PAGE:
Internet Modeler : First Look : Ships

Flagman 1/350 K-3 “November” Class Submarine

By Chris Banyai-Riepl

History

The Soviet Union entered the era of nuclear submarines in 1955, when the first submarine of the Project 627 Kit (Whale) Class was laid down at Shipyard 402, Sever Machine Building Factory at Molotovsk. Powered by two pressurized water reactors, the first ship of the class, K-3 Leninskiy Komsomol, was launched on August 9, 1957. The following boats of the class were upgraded to 627A status, which are distinguishable by a chin sonar dome. The sole 627 boat and eight 627A boats served in the Northern Fleet, while the Pacific Fleet had four 627A boats.

A single 627A boat was lost at sea, the K-8. Commissioned on August 31, 1960, the K-8 had a reactor incident two months later, but survived that and soldiered on for nearly a decade. On April 12, 1970, the K-8 sank in the Bay of Biscay as a result of fire. The K-3 and K-11 also had reactor incidents during their service careers. Other achievements of the 627 Class submarine include being the first Soviet submarine to reach the North Pole (four years after the United States achieved that goal). In 1968, a November Class submarine managed to keep pace with a US task force centered around the USS Enterprise that was traveling at 31 knots.

Although capable of high speeds and packing a powerful punch, these early Soviet nuclear submarines were also noisy, much more so than the diesel submarines they were replacing. Additionally, their sonar systems were geared towards surface detection rather than submarine detection, which allowed US and NATO submarines to follow the November Class submarine fairly easily, and without much risk of counter-detection. Still, the November proved to be a valuable asset to the Soviet fleet, and remained in service until the late 1980s.

The Kit

In recent years, several kit manufacturers have tackled Soviet submarines in 1/350, with the result that there are far more Soviet submarines in injection plastic than American types. This is great news for submarine modelers, as most of these kits are quite good. The Flagman 1/350 November Class submarine is no exception, and the level of research put into the kit is admirable. The kit is molded in black plastic, with a pair of clear blue stands provided for display. A small decal sheet provides basic markings such as depth markers, as well as individual markings for three different boats.  While I have not seen the Zvezda kit personally, it would appear that both the Flagman and Zvezda kits are the same plastic.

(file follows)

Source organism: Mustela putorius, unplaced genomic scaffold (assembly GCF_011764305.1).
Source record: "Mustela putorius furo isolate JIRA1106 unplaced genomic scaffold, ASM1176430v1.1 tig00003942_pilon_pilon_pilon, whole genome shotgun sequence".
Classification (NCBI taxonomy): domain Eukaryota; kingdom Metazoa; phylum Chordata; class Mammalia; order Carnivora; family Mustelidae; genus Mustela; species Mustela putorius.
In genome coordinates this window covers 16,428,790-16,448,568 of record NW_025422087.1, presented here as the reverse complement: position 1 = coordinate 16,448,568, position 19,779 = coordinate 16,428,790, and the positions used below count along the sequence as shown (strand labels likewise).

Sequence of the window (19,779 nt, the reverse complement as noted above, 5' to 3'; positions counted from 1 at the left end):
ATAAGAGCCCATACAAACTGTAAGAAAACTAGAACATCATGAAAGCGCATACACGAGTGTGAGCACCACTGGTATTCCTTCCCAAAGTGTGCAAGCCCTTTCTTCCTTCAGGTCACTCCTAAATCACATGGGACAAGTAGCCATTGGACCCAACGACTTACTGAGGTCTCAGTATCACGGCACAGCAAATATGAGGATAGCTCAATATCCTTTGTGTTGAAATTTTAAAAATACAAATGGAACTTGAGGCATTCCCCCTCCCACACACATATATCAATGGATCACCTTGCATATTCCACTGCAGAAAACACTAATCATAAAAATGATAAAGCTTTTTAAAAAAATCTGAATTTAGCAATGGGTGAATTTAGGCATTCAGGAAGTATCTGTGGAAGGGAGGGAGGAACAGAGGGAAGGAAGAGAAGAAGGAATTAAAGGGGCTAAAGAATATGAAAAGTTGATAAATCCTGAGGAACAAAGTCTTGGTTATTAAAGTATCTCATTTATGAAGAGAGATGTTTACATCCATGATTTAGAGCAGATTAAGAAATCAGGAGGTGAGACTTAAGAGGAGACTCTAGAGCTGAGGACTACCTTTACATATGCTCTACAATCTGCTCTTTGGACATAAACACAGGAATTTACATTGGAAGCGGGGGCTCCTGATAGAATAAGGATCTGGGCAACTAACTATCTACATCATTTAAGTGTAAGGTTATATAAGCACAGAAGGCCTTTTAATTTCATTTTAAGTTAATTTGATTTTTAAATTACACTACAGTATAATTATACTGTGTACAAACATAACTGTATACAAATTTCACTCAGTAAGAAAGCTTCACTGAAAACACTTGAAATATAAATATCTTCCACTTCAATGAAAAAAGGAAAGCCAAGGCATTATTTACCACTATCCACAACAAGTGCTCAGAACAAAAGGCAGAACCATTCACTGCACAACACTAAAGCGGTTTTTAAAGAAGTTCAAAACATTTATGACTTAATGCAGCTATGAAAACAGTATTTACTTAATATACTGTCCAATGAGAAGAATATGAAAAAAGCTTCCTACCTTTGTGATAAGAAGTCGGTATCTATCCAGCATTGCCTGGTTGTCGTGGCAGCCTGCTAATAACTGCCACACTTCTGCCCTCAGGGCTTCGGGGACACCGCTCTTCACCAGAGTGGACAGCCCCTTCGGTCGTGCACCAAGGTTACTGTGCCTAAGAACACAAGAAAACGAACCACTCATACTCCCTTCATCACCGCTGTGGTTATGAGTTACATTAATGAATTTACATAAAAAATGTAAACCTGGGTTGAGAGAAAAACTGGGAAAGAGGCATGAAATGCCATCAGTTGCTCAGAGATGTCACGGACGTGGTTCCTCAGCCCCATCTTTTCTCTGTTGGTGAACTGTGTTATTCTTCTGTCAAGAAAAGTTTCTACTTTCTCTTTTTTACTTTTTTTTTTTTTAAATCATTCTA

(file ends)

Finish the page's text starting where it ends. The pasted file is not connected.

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The kit is molded in black plastic, which on the surface seems like a logical choice for a submarine that is overall black. However, a gray plastic would do better, as it is easier to determine coverage of the black paint, when you get to that point. As most will likely want to primer this model, that is a moot point, especially if you primer it with Mr. Surfacer (which I would recommend due to the irregular texture found on the main hull pieces). The hull is molded in two main pieces, with two separate upper decking sections. This assembly method does an excellent job of capturing the flat-topped hull design of the November class submarines.

For the sail, there are two options provided, one for the Project 627 K-3 submarine, and one for the Project 627A submarines. All of the various antennae and periscopes are included, while the modeler will have to scratch the railing around the base of the sail. The instructions are quite clear on the positioning of this railing, and capture the differences between the 627 and 627A boats. Also for the 627A submarines is the extra sonar dome for the lower hull. However, this appears to be undersized, based on this photo of K-42. That said, I do not know if this fairing differed from sub to sub, and it could be that the K-42 had a larger dome than the earlier boats. It could also be retouching by censors, distortion from the lens, or any number of things. Whether it is worth the effort to build a new dome or not I'll leave up to the individual modeler.

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The main submarine is made up of fourteen major parts, so with careful assembly this model could be ready for painting in a day. For the K-3, the finish is overall black, while for the K-118 it is black on the upper surface and red brown below the waterline. The additional markings for K-42 are given only for the sail, so it is not known if the hull coloration matches that of the other 627A boat, the K-118, or the overall black of the K-3. The decals include silver decals for the various sonar domes. These decals have an underlying grid that does an excellent job of capturing the effect found on the real submarines. Each option has different sail details, from numbers to window patterns, and the instructions do an excellent job of detailing these differences.

Conclusion

This is an excellent model of the 627/627A submarine, and on first glance appears to be pretty accurate. Its low price and interesting subject matter will make it popular with submarine modelers. Now all we need are some good kits of the Echo-I and Echo-II in 1/350.


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